Original languageEnglish (US)
JournalJournal of Vascular Surgery
DOIs
StateAccepted/In press - Jan 1 2020

Fingerprint

Vertebral Artery
Wounds and Injuries
Gunshot Wounds
Incidence
Exsanguination
Neck Injuries
Stab Wounds
Trauma Centers
False Aneurysm
Arteriovenous Fistula
Operative Surgical Procedures
Neurologic Manifestations
PubMed
MEDLINE
Population
Aneurysm
Ligation
Meta-Analysis
Anatomy
Angiography

All Science Journal Classification (ASJC) codes

  • Surgery
  • Cardiology and Cardiovascular Medicine

Cite this

A systematic review of penetrating extracranial vertebral artery injuries. / Asensio, Juan A.; Dabestani, Parinaz J.; Wenzl, Florian A.; Miljkovic, Stephanie S.; Kessler, John J.; Fernandez, Carlos A.; Becker, Tyson; Cornell, David; Siu, Margaret; Voigt, Charles; Agrawal, Devendra K.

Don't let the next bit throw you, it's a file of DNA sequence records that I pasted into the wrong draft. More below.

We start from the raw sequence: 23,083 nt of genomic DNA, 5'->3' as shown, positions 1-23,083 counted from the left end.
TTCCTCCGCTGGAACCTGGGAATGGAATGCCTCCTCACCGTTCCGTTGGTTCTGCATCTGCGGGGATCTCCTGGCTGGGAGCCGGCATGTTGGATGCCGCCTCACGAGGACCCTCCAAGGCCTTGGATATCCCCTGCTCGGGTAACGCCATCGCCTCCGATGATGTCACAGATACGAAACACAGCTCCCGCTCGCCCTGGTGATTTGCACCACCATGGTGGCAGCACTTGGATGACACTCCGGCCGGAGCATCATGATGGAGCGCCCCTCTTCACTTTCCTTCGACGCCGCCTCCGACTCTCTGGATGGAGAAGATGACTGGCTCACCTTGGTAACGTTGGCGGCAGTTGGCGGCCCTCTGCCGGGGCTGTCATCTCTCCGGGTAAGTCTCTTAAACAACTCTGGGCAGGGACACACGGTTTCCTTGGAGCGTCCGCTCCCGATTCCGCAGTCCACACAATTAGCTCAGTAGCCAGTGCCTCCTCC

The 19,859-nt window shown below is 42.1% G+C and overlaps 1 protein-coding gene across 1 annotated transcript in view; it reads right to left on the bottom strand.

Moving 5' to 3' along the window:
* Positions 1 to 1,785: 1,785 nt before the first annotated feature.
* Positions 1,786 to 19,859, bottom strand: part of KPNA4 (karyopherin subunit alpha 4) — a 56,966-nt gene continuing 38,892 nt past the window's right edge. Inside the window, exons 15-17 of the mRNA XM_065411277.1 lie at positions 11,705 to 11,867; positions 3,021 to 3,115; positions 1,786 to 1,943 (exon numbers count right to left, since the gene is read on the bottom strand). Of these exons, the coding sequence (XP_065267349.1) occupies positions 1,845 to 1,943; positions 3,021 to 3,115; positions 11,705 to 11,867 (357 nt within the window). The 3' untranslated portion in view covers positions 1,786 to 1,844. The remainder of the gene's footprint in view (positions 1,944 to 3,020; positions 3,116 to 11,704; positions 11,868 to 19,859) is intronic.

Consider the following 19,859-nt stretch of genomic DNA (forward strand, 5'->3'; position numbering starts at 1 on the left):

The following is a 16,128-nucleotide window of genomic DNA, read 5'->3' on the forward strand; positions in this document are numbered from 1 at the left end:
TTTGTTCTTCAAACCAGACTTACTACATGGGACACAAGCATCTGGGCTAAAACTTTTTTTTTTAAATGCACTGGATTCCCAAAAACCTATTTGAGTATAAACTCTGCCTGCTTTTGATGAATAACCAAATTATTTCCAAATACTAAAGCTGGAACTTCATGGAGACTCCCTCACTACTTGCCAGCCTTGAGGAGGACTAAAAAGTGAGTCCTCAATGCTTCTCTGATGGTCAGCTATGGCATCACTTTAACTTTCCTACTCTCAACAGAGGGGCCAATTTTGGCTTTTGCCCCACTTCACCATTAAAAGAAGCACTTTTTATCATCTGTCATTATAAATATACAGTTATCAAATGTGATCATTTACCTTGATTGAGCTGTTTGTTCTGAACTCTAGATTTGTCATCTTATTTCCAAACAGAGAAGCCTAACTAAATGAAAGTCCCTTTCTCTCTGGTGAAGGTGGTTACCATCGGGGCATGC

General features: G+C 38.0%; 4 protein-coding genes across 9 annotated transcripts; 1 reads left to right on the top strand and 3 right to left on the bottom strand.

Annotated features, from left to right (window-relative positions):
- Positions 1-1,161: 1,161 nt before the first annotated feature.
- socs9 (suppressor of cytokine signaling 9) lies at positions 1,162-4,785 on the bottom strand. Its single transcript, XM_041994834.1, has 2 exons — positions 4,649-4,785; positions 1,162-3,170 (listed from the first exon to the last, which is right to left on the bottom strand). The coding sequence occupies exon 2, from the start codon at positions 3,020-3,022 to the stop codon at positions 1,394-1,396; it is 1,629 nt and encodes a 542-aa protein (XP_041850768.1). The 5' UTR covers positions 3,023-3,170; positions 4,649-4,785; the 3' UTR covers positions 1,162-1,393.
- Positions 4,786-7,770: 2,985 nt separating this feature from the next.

In: Journal of Vascular Surgery, 01.01.2020.

Research output: Contribution to journalReview article

Asensio, JA, Dabestani, PJ, Wenzl, FA, Miljkovic, SS, Kessler, JJ, Fernandez, CA, Becker, T, Cornell, D, Siu, M, Voigt, C & Agrawal, DK 2020, 'A systematic review of penetrating extracranial vertebral artery injuries', Journal of Vascular Surgery. https://doi.org/10.1016/j.jvs.2019.10.084
Asensio, Juan A. ; Dabestani, Parinaz J. ; Wenzl, Florian A. ; Miljkovic, Stephanie S. ; Kessler, John J. ; Fernandez, Carlos A. ; Becker, Tyson ; Cornell, David ; Siu, Margaret ; Voigt, Charles ; Agrawal, Devendra K. / A systematic review of penetrating extracranial vertebral artery injuries. In: Journal of Vascular Surgery. 2020.
@article{82e4b0bfe82f4915a5ed750149f6fadf,
title = "A systematic review of penetrating extracranial vertebral artery injuries",